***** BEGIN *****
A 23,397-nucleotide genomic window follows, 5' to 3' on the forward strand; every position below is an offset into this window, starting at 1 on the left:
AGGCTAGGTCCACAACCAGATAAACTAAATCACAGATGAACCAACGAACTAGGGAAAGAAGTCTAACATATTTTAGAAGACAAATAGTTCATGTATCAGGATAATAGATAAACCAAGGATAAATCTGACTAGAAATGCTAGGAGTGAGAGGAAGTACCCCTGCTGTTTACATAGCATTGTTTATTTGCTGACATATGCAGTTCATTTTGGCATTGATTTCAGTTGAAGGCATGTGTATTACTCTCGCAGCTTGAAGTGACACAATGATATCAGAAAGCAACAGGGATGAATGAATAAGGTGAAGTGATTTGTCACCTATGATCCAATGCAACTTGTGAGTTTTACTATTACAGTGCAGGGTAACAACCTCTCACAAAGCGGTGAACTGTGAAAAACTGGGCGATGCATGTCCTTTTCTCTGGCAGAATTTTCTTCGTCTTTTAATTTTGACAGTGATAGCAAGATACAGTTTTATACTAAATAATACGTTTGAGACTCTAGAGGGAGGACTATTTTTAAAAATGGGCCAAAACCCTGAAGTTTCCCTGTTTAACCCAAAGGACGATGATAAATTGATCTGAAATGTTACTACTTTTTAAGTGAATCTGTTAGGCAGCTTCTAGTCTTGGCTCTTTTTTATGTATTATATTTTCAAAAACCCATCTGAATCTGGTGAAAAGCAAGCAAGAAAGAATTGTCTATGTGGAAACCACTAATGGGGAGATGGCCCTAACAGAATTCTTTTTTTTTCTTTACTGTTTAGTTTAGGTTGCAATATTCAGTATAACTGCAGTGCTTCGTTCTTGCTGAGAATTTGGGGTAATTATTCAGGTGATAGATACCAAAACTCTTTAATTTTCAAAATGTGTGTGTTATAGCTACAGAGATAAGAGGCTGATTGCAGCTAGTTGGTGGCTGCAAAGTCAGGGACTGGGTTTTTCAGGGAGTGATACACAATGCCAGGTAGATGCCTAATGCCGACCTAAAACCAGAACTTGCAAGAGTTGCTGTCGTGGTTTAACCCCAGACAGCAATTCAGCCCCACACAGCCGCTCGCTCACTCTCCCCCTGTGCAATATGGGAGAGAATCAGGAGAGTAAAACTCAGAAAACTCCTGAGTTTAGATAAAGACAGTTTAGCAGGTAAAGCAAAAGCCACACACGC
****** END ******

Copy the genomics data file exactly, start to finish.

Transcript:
A 23,397-nucleotide genomic window follows, 5' to 3' on the forward strand; every position below is an offset into this window, starting at 1 on the left:
AGGCTAGGTCCACAACCAGATAAACTAAATCACAGATGAACCAACGAACTAGGGAAAGAAGTCTAACATATTTTAGAAGACAAATAGTTCATGTATCAGGATAATAGATAAACCAAGGATAAATCTGACTAGAAATGCTAGGAGTGAGAGGAAGTACCCCTGCTGTTTACATAGCATTGTTTATTTGCTGACATATGCAGTTCATTTTGGCATTGATTTCAGTTGAAGGCATGTGTATTACTCTCGCAGCTTGAAGTGACACAATGATATCAGAAAGCAACAGGGATGAATGAATAAGGTGAAGTGATTTGTCACCTATGATCCAATGCAACTTGTGAGTTTTACTATTACAGTGCAGGGTAACAACCTCTCACAAAGCGGTGAACTGTGAAAAACTGGGCGATGCATGTCCTTTTCTCTGGCAGAATTTTCTTCGTCTTTTAATTTTGACAGTGATAGCAAGATACAGTTTTATACTAAATAATACGTTTGAGACTCTAGAGGGAGGACTATTTTTAAAAATGGGCCAAAACCCTGAAGTTTCCCTGTTTAACCCAAAGGACGATGATAAATTGATCTGAAATGTTACTACTTTTTAAGTGAATCTGTTAGGCAGCTTCTAGTCTTGGCTCTTTTTTATGTATTATATTTTCAAAAACCCATCTGAATCTGGTGAAAAGCAAGCAAGAAAGAATTGTCTATGTGGAAACCACTAATGGGGAGATGGCCCTAACAGAATTCTTTTTTTTTCTTTACTGTTTAGTTTAGGTTGCAATATTCAGTATAACTGCAGTGCTTCGTTCTTGCTGAGAATTTGGGGTAATTATTCAGGTGATAGATACCAAAACTCTTTAATTTTCAAAATGTGTGTGTTATAGCTACAGAGATAAGAGGCTGATTGCAGCTAGTTGGTGGCTGCAAAGTCAGGGACTGGGTTTTTCAGGGAGTGATACACAATGCCAGGTAGATGCCTAATGCCGACCTAAAACCAGAACTTGCAAGAGTTGCTGTCGTGGTTTAACCCCAGACAGCAATTCAGCCCCACACAGCCGCTCGCTCACTCTCCCCCTGTGCAATATGGGAGAGAATCAGGAGAGTAAAACTCAGAAAACTCCTGAGTTTAGATAAAGACAGTTTAGCAGGTAAAGCAAAAGCCACACACGC